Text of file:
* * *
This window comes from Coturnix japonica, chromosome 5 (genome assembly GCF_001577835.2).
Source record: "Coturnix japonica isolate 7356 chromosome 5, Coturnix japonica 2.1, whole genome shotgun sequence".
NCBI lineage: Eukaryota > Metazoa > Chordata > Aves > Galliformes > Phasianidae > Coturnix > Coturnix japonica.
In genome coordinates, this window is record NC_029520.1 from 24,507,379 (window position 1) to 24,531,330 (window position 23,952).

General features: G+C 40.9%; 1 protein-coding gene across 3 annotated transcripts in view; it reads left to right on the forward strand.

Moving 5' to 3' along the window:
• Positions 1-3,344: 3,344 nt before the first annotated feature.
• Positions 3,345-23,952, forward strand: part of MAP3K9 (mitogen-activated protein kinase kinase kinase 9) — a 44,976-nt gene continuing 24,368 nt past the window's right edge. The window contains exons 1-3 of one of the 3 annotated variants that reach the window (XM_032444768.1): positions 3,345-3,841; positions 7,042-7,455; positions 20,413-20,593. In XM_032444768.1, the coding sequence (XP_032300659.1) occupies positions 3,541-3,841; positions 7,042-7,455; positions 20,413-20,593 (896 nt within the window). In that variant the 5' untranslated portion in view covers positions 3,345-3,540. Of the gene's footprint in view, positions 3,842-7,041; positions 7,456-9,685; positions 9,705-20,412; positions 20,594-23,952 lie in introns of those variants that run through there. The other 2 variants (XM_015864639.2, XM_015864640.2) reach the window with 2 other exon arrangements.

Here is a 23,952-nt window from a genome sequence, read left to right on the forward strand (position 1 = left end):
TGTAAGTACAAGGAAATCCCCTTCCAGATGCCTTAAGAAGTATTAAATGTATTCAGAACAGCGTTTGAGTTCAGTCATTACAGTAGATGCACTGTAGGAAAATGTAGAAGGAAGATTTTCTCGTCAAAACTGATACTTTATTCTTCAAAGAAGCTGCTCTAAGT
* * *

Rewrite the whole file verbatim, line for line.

This window comes from Coturnix japonica, chromosome 5 (genome assembly GCF_001577835.2).
Source record: "Coturnix japonica isolate 7356 chromosome 5, Coturnix japonica 2.1, whole genome shotgun sequence".
NCBI lineage: Eukaryota > Metazoa > Chordata > Aves > Galliformes > Phasianidae > Coturnix > Coturnix japonica.
In genome coordinates, this window is record NC_029520.1 from 24,507,379 (window position 1) to 24,531,330 (window position 23,952).

General features: G+C 40.9%; 1 protein-coding gene across 3 annotated transcripts in view; it reads left to right on the forward strand.

Moving 5' to 3' along the window:
• Positions 1-3,344: 3,344 nt before the first annotated feature.
• Positions 3,345-23,952, forward strand: part of MAP3K9 (mitogen-activated protein kinase kinase kinase 9) — a 44,976-nt gene continuing 24,368 nt past the window's right edge. The window contains exons 1-3 of one of the 3 annotated variants that reach the window (XM_032444768.1): positions 3,345-3,841; positions 7,042-7,455; positions 20,413-20,593. In XM_032444768.1, the coding sequence (XP_032300659.1) occupies positions 3,541-3,841; positions 7,042-7,455; positions 20,413-20,593 (896 nt within the window). In that variant the 5' untranslated portion in view covers positions 3,345-3,540. Of the gene's footprint in view, positions 3,842-7,041; positions 7,456-9,685; positions 9,705-20,412; positions 20,594-23,952 lie in introns of those variants that run through there. The other 2 variants (XM_015864639.2, XM_015864640.2) reach the window with 2 other exon arrangements.

Here is a 23,952-nt window from a genome sequence, read left to right on the forward strand (position 1 = left end):
TGTAAGTACAAGGAAATCCCCTTCCAGATGCCTTAAGAAGTATTAAATGTATTCAGAACAGCGTTTGAGTTCAGTCATTACAGTAGATGCACTGTAGGAAAATGTAGAAGGAAGATTTTCTCGTCAAAACTGATACTTTATTCTTCAAAGAAGCTGCTCTAAGT